Since we had a non-refundable registration fee pre-paid at the conference and were in danger of losing our hotel room if we didn’t arrive as scheduled on Wednesday (not to mention missing multiple meetings scheduled during the week), we decided to take option “A” and plan a good old-fashioned road trip from Waco to Austin. (Nothing like rolling through Texas in a rented Kia!) Again, at no time did American Airlines offer any type of compensation for this extreme inconvenience. As a matter of fact, your company’s representative (who claimed to be the shift supervisor) didn’t even seem the least bit sympathetic to our plight. We felt like we were bothering her by trying to actually get to our destination.
We arrived at the Pittsburgh airport several hours early in hopes of somehow getting on a flight into Austin. Fortunately, the wonderful woman working at the ticket counter in Pittsburgh must actually enjoy her job… or maybe she was just human… either way, with a few key strokes she was able to get us on a flight into Austin via Chicago. Why the idiot on your 800 number couldn’t accomplish this is beyond me. Needless to say, we eventually arrived in Austin only several hours later than we had planned. Had we not shown up at the airport earlier than suggested by your customer service rep, we never would have made this flight.
You might think that this is the end of my story, but almost unbelievably it is not. Upon flying back to Pittsburgh via Dallas on March 18th, our flight was delayed. We sat on the plane in Dallas for over an hour WHILE WE WAITED FOR THE PILOT. Now, I’ve been on plenty of delayed flights before. Usually for reasons like the flight having been overbooked and passengers being shuffled on and off the plane, the occasional mechanical problem, or even de-icing (oddly enough, never in Dallas despite the alleged bad weather). However, this is the first time that I’ve ever shown up on an airplane before the dude who was supposed to be flying it. Again, we waited seated in the plane, on the runway, for an hour and twenty minutes. Once again (as seems to be standard protocol with AA) we were not offered so much as a beverage by the flight staff to ease the discomfort and inconvenience of the situation. Even some complimentary peanuts once the flight was finally airborne may have been a nice gesture to make up for the general ineptitude that permeates the American Airlines standard of mediocrity, but we didn’t get those either.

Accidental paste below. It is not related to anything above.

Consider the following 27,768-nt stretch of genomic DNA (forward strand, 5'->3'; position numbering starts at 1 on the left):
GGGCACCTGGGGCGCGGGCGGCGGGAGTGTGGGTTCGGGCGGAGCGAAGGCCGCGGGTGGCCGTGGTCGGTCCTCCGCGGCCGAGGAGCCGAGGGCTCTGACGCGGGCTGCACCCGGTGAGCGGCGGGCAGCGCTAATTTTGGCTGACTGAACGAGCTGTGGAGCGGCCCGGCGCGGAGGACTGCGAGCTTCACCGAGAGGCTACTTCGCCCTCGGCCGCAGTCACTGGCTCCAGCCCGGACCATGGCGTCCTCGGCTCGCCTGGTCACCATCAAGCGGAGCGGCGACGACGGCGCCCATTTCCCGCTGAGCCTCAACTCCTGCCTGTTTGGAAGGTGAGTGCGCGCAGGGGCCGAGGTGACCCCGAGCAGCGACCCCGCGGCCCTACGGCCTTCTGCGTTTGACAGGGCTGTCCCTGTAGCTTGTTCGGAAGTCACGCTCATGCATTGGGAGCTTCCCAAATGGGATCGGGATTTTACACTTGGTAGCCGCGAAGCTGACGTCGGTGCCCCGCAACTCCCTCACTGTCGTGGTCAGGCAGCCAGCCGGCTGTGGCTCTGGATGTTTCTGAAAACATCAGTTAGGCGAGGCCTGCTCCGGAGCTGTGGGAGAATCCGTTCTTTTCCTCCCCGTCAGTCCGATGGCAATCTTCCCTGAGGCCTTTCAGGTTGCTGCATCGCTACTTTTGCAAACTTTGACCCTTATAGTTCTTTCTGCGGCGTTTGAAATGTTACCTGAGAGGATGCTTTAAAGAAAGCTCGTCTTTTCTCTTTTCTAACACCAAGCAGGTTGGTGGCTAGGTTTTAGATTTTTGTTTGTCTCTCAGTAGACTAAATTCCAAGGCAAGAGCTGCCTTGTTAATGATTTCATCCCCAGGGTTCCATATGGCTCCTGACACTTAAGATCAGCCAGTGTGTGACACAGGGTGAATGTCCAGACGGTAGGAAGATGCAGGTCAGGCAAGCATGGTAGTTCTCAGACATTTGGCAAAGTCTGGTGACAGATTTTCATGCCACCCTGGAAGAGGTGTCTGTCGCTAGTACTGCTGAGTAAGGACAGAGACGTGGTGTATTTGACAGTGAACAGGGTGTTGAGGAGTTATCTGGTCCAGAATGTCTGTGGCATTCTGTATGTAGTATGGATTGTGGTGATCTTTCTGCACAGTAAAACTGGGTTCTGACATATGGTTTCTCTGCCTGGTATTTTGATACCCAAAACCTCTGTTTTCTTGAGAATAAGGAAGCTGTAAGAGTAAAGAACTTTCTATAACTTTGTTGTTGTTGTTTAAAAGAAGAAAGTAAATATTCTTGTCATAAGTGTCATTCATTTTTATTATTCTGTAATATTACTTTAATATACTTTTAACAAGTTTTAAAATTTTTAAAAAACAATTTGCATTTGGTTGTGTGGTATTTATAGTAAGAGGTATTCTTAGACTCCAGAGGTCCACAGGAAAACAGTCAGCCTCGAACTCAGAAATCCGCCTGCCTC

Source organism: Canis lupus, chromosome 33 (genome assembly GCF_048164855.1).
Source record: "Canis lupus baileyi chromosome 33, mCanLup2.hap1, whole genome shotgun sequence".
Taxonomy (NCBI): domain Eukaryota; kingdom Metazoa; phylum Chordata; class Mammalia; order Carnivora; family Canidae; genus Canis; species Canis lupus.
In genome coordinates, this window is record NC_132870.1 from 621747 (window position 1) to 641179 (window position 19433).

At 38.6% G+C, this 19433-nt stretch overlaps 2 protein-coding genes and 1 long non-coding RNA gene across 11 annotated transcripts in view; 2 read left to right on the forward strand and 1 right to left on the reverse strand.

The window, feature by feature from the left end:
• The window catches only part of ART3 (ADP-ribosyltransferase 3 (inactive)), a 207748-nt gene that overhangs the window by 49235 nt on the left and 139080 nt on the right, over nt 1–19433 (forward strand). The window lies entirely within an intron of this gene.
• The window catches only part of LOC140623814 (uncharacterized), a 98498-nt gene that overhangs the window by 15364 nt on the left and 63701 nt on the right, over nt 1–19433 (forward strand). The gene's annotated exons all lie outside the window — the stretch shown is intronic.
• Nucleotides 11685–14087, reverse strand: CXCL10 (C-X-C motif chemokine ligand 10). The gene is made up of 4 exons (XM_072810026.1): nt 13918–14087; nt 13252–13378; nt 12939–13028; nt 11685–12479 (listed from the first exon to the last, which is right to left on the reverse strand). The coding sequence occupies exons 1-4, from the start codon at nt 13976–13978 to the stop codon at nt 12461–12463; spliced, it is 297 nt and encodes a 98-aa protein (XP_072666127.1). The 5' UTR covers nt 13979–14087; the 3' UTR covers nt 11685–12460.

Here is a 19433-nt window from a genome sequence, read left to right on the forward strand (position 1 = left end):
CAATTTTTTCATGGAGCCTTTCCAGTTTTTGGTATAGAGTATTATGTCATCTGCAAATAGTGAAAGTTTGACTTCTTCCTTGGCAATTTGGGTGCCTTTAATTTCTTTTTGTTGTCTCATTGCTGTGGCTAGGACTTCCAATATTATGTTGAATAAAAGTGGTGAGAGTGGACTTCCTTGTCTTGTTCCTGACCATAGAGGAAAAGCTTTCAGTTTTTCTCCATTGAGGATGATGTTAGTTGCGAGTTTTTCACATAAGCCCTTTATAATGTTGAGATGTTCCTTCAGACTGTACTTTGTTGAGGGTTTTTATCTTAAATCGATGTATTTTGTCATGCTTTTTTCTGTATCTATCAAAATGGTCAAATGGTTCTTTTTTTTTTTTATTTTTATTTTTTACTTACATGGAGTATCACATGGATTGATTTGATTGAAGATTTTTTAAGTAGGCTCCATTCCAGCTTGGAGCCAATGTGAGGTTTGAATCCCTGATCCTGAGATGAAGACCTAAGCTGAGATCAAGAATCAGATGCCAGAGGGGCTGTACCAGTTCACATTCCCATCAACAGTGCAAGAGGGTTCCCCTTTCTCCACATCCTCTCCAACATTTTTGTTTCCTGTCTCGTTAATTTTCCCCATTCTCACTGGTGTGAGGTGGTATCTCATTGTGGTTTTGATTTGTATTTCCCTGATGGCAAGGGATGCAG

I believe this will be my last experience flying with American Airlines. I suppose if I were ever stranded in a Dallas blizzard and my only way home was on an American Airlines jet, I would take it. But to think that I would ever voluntarily put myself through this again is silly. I doubt that anyone is even reading this letter at this point, but if you are I feel bad for you. You work for a horrible, heartless, savage corporation that is a model of inefficiency. I hope that one day you find a good paying job with an employer that cares about you. This is my way of being sympathetic to your plight. (Sympathy… American Airlines should try that sometime) If you are no longer reading this (which I somehow feel to be the case) I can assure you that these words are not falling of deaf ears as I am certain that the majority of the listeners to my radio show will be quite interested as this letter is recited in full detail during a future broadcast.
(Photo: So Cal Metro )